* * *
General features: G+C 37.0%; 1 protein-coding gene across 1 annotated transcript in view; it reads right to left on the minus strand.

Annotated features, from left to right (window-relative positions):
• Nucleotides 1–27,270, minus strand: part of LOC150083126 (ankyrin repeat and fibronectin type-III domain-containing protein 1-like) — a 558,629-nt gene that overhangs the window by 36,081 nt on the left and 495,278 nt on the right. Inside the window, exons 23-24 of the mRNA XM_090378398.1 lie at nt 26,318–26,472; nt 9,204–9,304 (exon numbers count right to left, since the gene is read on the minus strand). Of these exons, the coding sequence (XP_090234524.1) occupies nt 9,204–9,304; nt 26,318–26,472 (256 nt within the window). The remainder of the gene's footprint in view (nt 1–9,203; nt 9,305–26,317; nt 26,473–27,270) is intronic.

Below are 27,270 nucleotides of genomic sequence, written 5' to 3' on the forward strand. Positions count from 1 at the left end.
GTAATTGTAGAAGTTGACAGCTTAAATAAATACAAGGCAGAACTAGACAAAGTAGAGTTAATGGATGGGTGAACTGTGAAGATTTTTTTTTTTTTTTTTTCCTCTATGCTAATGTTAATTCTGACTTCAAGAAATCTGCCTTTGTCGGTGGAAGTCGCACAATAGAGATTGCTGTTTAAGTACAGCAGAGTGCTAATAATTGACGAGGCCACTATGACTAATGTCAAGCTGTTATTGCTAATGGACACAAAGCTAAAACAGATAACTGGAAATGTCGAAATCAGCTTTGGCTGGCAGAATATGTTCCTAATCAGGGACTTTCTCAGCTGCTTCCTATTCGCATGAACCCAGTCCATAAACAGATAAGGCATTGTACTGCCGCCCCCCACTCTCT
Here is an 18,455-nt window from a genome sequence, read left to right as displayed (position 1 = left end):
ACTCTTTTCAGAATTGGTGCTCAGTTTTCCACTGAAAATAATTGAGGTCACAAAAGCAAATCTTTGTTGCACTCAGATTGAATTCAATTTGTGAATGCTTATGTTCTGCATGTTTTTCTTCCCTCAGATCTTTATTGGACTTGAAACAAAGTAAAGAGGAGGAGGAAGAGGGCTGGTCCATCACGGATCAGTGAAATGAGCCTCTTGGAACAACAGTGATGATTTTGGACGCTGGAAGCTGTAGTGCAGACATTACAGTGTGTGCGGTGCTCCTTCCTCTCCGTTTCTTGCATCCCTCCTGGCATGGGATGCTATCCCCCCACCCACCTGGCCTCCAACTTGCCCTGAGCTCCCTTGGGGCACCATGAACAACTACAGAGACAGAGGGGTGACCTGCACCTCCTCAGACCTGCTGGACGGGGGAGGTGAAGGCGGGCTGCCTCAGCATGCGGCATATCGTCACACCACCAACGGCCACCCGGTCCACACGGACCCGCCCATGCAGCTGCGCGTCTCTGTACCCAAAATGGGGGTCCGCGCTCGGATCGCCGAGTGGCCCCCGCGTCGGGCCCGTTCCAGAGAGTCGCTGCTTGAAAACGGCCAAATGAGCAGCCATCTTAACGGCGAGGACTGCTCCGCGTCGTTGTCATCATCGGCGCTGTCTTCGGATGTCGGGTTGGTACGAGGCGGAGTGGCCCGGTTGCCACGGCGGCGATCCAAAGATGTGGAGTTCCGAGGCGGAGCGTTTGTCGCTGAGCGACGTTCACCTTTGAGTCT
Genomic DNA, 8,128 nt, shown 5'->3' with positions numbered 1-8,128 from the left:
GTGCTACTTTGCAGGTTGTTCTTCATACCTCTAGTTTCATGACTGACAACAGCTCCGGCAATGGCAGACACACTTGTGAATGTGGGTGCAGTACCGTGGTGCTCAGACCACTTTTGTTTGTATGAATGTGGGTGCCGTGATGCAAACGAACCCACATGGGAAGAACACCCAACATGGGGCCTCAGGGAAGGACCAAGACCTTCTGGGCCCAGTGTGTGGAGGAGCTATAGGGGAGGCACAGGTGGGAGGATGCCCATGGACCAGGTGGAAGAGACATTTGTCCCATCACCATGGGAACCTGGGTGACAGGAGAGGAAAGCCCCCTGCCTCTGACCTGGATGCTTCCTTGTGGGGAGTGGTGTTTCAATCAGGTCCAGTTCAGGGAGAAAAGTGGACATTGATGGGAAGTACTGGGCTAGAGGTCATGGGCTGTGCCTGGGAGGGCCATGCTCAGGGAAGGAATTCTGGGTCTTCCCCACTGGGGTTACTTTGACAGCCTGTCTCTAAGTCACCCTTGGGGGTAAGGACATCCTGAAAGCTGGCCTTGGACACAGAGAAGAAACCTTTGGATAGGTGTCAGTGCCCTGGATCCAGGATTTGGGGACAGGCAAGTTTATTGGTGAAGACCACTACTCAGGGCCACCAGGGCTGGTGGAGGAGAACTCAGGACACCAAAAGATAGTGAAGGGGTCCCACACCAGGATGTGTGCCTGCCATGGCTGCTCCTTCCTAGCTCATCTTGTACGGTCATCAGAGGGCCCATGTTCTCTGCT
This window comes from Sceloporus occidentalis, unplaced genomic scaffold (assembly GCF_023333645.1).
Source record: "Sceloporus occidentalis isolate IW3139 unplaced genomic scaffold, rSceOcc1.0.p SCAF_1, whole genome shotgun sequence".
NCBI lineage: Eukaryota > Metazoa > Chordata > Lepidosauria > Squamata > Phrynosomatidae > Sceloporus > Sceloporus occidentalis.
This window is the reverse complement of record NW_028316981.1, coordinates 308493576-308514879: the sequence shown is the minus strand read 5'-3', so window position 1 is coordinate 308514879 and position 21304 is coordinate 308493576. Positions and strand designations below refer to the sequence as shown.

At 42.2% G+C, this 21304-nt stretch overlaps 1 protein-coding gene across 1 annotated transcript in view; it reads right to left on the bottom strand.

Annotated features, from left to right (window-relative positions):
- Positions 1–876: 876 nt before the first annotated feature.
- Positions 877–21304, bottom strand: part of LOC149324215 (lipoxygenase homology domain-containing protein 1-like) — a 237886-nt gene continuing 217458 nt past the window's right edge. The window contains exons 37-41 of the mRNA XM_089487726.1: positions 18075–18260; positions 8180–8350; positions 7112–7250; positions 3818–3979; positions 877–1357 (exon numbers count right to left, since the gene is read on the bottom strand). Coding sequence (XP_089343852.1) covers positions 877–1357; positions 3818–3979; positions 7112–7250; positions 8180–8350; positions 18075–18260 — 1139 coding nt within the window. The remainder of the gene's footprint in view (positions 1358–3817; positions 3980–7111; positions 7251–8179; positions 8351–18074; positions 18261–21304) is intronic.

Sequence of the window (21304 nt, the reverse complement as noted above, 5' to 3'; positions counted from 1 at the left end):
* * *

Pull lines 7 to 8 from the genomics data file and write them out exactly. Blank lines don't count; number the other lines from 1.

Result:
ACTCTTTTCAGAATTGGTGCTCAGTTTTCCACTGAAAATAATTGAGGTCACAAAAGCAAATCTTTGTTGCACTCAGATTGAATTCAATTTGTGAATGCTTATGTTCTGCATGTTTTTCTTCCCTCAGATCTTTATTGGACTTGAAACAAAGTAAAGAGGAGGAGGAAGAGGGCTGGTCCATCACGGATCAGTGAAATGAGCCTCTTGGAACAACAGTGATGATTTTGGACGCTGGAAGCTGTAGTGCAGACATTACAGTGTGTGCGGTGCTCCTTCCTCTCCGTTTCTTGCATCCCTCCTGGCATGGGATGCTATCCCCCCACCCACCTGGCCTCCAACTTGCCCTGAGCTCCCTTGGGGCACCATGAACAACTACAGAGACAGAGGGGTGACCTGCACCTCCTCAGACCTGCTGGACGGGGGAGGTGAAGGCGGGCTGCCTCAGCATGCGGCATATCGTCACACCACCAACGGCCACCCGGTCCACACGGACCCGCCCATGCAGCTGCGCGTCTCTGTACCCAAAATGGGGGTCCGCGCTCGGATCGCCGAGTGGCCCCCGCGTCGGGCCCGTTCCAGAGAGTCGCTGCTTGAAAACGGCCAAATGAGCAGCCATCTTAACGGCGAGGACTGCTCCGCGTCGTTGTCATCATCGGCGCTGTCTTCGGATGTCGGGTTGGTACGAGGCGGAGTGGCCCGGTTGCCACGGCGGCGATCCAAAGATGTGGAGTTCCGAGGCGGAGCGTTTGTCGCTGAGCGACGTTCACCTTTGAGTCT
Genomic DNA, 8,128 nt, shown 5'->3' with positions numbered 1-8,128 from the left: